A noteworthy aspect is the ranking (given in the legend of the graph) which suggests many of the more authoritarian countries like China, Russia and Vietnam belong to those who have outperformed Turkey in economic terms, whereas many of the more democratic countries – both among emerging markets as well as the EU – have underperformed relative to Turkey.

A concern is that, like Orban, Erdoğan may end up looking towards China, Russia, and Vietnam as role models, not just because they offer authoritarianism per se but because they make up fast-growing authoritarian governments. His beliefs on whether a link between authoritarianism and economic development exists may very well end up determining Turkey’s institutional future.

Erdogan’s Coup and the True State of Turkish Democracy

Last week me and Dani published a piece in Foreign Affairs (available here). It’s labeled as a response to an earlier article by Daron Acemoglu, but it’s in many ways just as much its own article.

Ebru Akman (who has done a stellar job translating several of my previous blog posts) has been kind of enough to help us translate the article into Turkish (here), and Dani has a nice roundup of the article over at his blog:

Daron Acemoglu wrote what seemed like a surprising upbeat piece on Turkish democracy a few days ago. His argument seems to be that democracy required power to be wrested away from the secularists who had erected authoritarian structures, and Erdogan had achieved that. Even though, Erdogan’s recent turn to authoritarianism is “lamentable,” it was, Acemoglu claims, a predictable stage in Turkey’s democratic transition. Once Erdogan is gone, the article implies, democracy would be on a stronger footing than ever.

There were in fact many other paths that could have proved less costly. The more typical pattern is that the old elites reach a modus vivendi with the rising, popular forces that preserves some of their privileges in return for opening up (as happened in Spain and many of the Latin American examples). The Erdogan model of decapitating the secular old guard with a series of sham political trials served instead to deepen old divides and ended up erecting an alternative set of authoritarian structures.

In the early years of Erdogan’s rule, it was easy to mistake the loosening of old taboos associated with the Kemalist-secular elite as a process of democratization. But towards the end of the 2000s, anyone who looked closely could not have been under a similar illusion. The repression of the media and the jailing of opponents on bogus charges had become an unmistakable pattern. Saying this was an inevitable and necessary step towards democracy would be odd indeed.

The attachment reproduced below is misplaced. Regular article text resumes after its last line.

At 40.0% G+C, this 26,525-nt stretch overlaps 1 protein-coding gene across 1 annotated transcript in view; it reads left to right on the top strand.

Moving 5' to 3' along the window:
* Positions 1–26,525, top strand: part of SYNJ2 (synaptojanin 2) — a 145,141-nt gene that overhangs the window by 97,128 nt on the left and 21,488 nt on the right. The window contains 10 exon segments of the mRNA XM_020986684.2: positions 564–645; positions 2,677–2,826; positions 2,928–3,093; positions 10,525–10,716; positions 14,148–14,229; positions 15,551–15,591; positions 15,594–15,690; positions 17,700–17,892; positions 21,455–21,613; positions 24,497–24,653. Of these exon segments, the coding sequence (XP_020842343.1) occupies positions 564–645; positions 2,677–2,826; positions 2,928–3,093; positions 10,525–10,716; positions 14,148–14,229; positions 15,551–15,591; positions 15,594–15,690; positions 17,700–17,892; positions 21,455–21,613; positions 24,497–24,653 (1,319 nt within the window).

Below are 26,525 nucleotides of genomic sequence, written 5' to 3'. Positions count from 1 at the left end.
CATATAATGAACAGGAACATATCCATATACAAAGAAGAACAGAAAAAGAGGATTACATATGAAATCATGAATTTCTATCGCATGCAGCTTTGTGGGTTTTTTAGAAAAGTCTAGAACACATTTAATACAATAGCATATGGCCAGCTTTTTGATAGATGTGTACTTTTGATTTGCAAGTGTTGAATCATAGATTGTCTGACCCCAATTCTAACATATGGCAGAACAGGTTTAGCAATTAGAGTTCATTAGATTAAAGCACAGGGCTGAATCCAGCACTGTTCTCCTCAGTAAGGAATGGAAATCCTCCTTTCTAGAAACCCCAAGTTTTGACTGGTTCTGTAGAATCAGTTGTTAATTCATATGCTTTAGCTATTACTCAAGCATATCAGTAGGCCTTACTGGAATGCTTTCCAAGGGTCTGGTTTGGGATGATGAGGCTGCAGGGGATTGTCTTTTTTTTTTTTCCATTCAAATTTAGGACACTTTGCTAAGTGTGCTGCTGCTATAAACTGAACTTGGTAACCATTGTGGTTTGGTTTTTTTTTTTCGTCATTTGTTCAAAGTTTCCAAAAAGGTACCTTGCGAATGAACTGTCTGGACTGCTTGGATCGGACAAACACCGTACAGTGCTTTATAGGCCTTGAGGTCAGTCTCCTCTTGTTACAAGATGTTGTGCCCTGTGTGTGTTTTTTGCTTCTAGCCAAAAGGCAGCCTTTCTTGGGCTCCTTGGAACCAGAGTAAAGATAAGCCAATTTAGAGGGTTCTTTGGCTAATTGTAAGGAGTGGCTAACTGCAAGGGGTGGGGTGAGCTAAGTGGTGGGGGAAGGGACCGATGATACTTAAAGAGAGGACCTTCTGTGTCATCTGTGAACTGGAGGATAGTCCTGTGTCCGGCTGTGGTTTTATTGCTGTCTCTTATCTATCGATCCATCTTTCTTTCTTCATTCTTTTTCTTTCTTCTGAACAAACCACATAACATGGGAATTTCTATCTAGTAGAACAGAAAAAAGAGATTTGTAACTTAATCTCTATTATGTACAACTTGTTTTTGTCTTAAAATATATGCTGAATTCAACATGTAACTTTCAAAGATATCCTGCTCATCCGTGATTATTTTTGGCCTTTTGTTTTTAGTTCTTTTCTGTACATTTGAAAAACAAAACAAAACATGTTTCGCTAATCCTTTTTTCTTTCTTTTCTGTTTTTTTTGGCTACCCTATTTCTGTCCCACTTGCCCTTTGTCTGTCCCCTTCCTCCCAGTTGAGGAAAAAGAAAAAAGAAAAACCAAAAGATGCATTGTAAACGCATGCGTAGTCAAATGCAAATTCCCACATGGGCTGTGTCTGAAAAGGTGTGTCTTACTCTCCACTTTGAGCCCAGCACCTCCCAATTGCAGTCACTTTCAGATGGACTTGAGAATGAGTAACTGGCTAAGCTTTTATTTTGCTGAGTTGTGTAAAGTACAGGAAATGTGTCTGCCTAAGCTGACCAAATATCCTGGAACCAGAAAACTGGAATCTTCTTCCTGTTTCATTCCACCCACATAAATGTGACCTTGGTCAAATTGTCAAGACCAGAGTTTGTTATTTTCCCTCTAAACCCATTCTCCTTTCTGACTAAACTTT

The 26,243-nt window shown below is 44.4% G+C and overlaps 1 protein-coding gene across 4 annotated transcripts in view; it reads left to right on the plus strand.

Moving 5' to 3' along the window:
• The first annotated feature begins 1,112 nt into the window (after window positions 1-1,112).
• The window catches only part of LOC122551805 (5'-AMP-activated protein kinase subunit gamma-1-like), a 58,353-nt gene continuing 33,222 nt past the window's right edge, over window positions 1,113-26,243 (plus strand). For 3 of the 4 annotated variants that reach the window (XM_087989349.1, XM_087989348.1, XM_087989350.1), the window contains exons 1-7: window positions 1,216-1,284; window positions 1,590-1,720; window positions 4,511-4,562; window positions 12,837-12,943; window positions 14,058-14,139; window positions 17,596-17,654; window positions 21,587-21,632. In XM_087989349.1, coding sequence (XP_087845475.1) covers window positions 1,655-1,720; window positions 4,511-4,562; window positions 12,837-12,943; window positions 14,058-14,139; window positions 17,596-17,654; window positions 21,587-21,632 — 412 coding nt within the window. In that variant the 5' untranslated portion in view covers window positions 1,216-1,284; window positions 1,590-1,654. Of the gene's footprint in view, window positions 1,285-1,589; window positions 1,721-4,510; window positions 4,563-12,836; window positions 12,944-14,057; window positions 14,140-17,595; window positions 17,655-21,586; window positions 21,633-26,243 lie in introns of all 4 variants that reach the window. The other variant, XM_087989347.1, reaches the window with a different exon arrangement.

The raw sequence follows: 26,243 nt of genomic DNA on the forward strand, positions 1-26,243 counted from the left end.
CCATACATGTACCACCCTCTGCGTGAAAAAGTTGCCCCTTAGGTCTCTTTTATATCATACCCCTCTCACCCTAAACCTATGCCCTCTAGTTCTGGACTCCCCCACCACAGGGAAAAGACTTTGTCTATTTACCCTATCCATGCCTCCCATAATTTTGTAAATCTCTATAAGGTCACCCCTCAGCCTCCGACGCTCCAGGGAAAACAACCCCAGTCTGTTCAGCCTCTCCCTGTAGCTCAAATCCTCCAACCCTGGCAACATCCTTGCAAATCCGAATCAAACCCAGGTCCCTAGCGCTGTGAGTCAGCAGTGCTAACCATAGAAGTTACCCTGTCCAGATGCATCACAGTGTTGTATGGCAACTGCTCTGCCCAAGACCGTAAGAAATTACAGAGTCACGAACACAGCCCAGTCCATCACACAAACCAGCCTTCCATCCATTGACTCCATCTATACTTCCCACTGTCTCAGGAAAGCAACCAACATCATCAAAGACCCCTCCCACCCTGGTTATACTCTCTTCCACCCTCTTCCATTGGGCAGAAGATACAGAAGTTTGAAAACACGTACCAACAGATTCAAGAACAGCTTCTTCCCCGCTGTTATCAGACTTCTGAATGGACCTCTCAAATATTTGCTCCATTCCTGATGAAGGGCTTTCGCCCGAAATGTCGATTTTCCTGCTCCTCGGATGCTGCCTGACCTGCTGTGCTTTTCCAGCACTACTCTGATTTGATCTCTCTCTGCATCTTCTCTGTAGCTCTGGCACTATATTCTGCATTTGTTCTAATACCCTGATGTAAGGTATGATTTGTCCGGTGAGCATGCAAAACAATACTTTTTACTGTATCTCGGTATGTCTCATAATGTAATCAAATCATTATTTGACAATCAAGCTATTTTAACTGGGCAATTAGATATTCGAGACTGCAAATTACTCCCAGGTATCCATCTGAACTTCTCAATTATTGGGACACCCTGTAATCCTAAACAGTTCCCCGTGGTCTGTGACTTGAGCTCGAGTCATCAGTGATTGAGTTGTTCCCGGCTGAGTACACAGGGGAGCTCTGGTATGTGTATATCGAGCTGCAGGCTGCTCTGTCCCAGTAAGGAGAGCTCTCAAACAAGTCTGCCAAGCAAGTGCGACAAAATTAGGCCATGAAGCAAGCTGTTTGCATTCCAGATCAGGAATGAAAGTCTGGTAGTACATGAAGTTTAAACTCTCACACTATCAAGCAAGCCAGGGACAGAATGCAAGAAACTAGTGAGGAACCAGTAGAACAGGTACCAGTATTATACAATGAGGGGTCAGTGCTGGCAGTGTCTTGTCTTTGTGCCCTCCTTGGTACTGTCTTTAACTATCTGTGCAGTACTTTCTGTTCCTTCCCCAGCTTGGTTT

The Acemoglu article prompted Erik Meyersson and me to write a riposte of sorts. It is called “Erdogan’s Coup,” and can be read here.

Turkey’s Institutions Problem

Turkey has an institutions problem. There, I said it.

The problem of Turkey’s institutions is the following: it’s a country with stronger-than-average state powers combined with weaker-than-average citizens’ rights. To see this, just take a look at the most recent edition of the World Justice Project’s Rule of Law index.



Yes, Turkey is ranked 59 out of 99 countries surveyed, which is rather low, but the interesting devil is in the details. Continue reading

Turkey’s Economic Miracle and its Swedish Cheerleaders

In last post I questioned some of the Swedish government’s fascination with Turkey’s recent democratic reforms, which although carry the label of democratic reforms, do not address the fundamental problems. This post is about the government’s infatuation with the Turkey’s economic success.

In addition to last year’s Turkish state visits to Sweden (see here and here), a number of more focused trade-relation visits have occurred (see here, for an example). It was likely no coincidence that, sitting in Stockholm University Aula Magna during the inauguration ceremony for the new Swedish institute for Turkish studies (SUITS) last year, that the ratio of businessmen-to- academics seemed rather high.

One can understand the lure of Turkey’s economy for Swedish firms – the country has  74 million inhabitants, a relatively young population, is the 17th largest country in terms of IMF-measured PPP GDP. Moreover,  the government’s expansion in infrastructure and technology sectors coupled with a burgeoning middle class, the possibility of a resolution to the decades-long conflict in the east, as well as a possible stepping stone into the Middle East, all add to the pull.

A ubiquitous talking-point in Turkish foreign policy is the claim that, under AKP rule, the country’s GDP has tripled. This, however, is a misleading number as it relies on valuing US dollars of Turkey’s GDP at current prices, thus pooling both inflation of the dollar and the real appreciation of the Turkish lira on top of real growth. In real terms, Turkish GDP at constant prices grew by 64 percent between 2002-2012, and GDP per capita grew by 43 percent. A decent growth rate, but nowhere near the miraculous. Continue reading